Finally turning to the idea of animals. On this one, I'm less certain, however I expect a lot of it is just made up. I expect there may have been certain amounts of inspiration from the "personality" of different animals, and certain things seen in nature may have sparked the imagination of someone with regards to the use of body mechanics. Beyond that, I think it is marketing. Tiger style sounds cool, doing moves that look like a snake makes your style look interesting, using the power of a dragon sounds mystical. Doing performances in these styles likely promoted the kung fu of certain teachers and made people want to learn it. This may or may not be directly associated with Shaolin, but it certainly appeared there eventually. These days a lot of those animal styles in Shaolin are just for show. Traditional Mantis kung fu for example doesn't have that classic mantis pose and shake most associate with it, its a modern invention to make it look cooler.

Chinese martial arts can be quite poetic in their language to describe movements and concepts, and this likely played into it as well. "Pluck the moon from the sea" is a great example, the moon being the head and the sea your sensitive private parts. You grab one to drop the other.

More recent styles likely took these ideas and ran with them. In some cases no doubt creating genuine applications from imitation movements, but the idea that kung fu originated out of copying animals is just a story in my opinion.

That ended up being a far longer post than I intended, but @Clinton Shaffer, hopefully that answers your questions!
 

letsplaygames

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The story of Bodhi dharma is evidentially a myth,
I still believe he existed... but not in the relevance many think.

I think the dates of his existence and hence his age are skewed. He seems to have existed somewhere around the end of the Northern and Southern Dynasties and the birth of the Sui Dynasty... pretty chaotic era.

Accounts of Bodhi dharma's life have been based until recently on largely hagiographical materials such as the Jingde chuandeng lu written in 1004 AD. However, discovery of the "Dunhuang manuscripts" found in Central Asia at the turn of this
century has led Chinese scholars to question the authenticity of the accounts in Jingde chuandeng lu (certainly the dates within)

The oldest text in which in which Bodhi dharma's name is mentioned is the Luoyang qielan ji, a description of Buddhist monasteries in Luoyang : It written in around 547 by Yang Xuanzhi. Bodhi dharma's name is mentioned is the Luoyang qielan ji,
In Yang Xuanzhi work, a monk called Bodhi dharma from the western regions (possibly Persia) is said to have visited Yongning Monastery.
This monastery was built in 516 and became a military camp after 528. Consequently, Bodhi dharma's visit must have
taken place around 520. (but... that's all that is mentioned about Bodhi dharma's in that text)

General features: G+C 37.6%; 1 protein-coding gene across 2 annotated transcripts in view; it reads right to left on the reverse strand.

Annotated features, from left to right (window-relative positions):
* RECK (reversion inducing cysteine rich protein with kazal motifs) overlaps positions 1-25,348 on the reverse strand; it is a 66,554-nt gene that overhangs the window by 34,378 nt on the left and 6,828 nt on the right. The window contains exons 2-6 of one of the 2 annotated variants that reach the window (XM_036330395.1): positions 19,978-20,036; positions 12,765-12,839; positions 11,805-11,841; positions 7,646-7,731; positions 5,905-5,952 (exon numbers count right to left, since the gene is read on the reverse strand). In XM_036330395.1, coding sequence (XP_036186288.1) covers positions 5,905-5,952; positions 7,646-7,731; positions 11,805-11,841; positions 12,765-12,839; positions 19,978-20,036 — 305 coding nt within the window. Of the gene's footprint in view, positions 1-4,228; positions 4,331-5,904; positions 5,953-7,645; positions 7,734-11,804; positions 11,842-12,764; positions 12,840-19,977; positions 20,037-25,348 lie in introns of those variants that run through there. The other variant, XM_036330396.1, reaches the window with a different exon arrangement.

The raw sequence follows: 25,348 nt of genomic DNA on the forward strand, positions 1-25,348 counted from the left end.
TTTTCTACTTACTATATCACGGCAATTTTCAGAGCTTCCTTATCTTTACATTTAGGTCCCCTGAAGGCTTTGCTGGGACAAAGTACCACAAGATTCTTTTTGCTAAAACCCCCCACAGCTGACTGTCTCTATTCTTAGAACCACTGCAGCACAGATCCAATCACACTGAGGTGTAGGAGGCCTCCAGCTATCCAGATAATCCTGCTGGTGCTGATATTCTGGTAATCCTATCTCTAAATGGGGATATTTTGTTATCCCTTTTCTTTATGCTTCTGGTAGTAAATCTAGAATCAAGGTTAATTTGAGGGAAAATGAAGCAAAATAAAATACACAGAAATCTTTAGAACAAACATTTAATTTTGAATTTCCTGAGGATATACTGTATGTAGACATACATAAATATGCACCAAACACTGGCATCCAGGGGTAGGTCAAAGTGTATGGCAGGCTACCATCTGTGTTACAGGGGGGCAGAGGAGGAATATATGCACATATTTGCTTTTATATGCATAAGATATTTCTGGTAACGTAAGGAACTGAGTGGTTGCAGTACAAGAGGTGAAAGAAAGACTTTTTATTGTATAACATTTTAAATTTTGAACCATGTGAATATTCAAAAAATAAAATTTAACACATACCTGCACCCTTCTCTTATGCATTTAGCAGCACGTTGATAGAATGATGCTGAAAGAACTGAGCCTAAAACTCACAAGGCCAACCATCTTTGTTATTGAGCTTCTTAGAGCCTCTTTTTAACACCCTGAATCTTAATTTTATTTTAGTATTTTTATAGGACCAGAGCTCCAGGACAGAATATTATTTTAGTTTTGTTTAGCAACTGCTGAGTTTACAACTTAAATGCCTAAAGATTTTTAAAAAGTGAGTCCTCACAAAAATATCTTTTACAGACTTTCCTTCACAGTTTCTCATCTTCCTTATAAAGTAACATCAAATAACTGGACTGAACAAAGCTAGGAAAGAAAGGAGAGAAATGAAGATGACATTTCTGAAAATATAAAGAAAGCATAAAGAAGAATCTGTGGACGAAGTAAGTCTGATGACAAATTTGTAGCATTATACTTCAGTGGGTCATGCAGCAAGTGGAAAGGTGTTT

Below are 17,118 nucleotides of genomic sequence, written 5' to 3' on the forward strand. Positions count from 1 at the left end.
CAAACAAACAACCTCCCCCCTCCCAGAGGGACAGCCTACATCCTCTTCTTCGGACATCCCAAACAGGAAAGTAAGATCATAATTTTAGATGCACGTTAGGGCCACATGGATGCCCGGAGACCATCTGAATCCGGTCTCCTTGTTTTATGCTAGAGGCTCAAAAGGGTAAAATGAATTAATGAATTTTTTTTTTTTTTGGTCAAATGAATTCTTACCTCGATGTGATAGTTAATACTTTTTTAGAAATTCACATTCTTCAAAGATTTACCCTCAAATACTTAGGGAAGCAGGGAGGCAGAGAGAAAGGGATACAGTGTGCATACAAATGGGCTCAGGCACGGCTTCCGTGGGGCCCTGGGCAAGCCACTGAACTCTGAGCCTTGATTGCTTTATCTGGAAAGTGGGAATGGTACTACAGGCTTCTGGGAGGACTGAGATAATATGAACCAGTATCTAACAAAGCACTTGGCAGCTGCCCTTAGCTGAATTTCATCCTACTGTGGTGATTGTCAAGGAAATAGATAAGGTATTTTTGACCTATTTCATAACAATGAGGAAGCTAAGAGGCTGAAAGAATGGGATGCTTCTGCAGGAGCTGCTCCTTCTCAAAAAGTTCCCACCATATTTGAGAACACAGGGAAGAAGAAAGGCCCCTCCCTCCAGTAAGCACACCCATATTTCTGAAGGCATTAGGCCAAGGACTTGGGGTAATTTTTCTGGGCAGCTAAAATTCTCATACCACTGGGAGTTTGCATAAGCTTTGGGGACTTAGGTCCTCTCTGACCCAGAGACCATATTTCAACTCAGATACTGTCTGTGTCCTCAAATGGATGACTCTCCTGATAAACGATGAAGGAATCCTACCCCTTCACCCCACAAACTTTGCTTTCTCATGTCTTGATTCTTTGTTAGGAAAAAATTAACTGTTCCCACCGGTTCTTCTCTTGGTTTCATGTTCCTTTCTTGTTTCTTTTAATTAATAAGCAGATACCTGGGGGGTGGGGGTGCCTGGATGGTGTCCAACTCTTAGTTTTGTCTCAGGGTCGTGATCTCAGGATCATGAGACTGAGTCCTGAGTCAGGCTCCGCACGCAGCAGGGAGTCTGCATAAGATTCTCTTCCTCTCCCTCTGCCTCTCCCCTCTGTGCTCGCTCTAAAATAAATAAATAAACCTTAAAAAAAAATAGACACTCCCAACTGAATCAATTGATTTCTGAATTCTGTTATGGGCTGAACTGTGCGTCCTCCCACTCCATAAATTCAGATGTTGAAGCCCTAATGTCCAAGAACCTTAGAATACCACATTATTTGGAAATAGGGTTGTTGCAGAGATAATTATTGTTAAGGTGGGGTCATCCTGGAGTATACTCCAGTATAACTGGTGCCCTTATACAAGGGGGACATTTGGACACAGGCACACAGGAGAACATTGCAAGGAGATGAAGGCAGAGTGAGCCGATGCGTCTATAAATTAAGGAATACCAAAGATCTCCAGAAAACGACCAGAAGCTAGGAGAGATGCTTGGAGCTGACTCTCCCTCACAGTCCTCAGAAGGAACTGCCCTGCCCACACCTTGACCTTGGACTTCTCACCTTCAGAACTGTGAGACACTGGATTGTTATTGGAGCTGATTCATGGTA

Probably the most important source for Bodhi dharma's life was written by Daozuan in 645 AD, called Xu Gaoseng Zhuan, It states that Bodhi dharma was a brahman from southern India. After studying the Buddhist tradition of the Greater Vehicle (Mahyna), Bodhi dharma decided to travel to China in order to spread Mahyna doctrine. Daozuan cites Bodhi dharma's arrived by sea at Nanyue, in the domain of the Liu Sung dynasty and later traveled to Lo-yang, the capital of the Northern Wei. Daoxuan stresses that Bodhi dharma's teaching, known as wall-gazing (biguan), was difficult to understand compared to the more traditional and popular teachings of Sengchou (480560).

Daoxuan concludes by saying that he does not know where Bodhi dharma died. After Daoxuan. historical context gets clouded, Bodhi dharma seems to get placed in history as a founder of the Chen Sec of Buddhism

That's some pretty decent secondary source material... Yes not primary source (actual words written by Bodhi dharma , or written documents of a biographer or chronicler proven to have existed during his time.

Most of the above is paraphrased from the site:

https://terebess.hu/zen/bodhidharma-eng.html

Of particular note is the BIBLIOGRAPHY that the site used
Demi矇ville, Paul. Appendice sur Damoduolo (Dharmatra[ta]).
In Peintures monochromes de Dunhuang (Dunhuang baihua),
edited by Jao Tsong-yi, Pierre Ryckmans, and Paul Demi矇ville.
Paris, 1978. A valuable study of the Sino-Tibetan
tradition that merged Bodhidharma and the Indian translator
Dharmatrata into a single figure, which was subsequently
incorporated into the list of the eighteen legendary disciples
of the Buddha.
Dumoulin, Heinrich. Bodhidharma und die Anf瓣nge des
Ch'an-Buddhismus. Monumenta Nipponica (Tokyo) 7, no.
1 (1951):
6783. A good summary of the first Sino-Japanese
re-examinations of the early Chan tradition.
Sekiguchi Shindai. Daruma no kenkyu. Tokyo, 1967. An important
work, with an abstract in English, on the Chinese hagiographical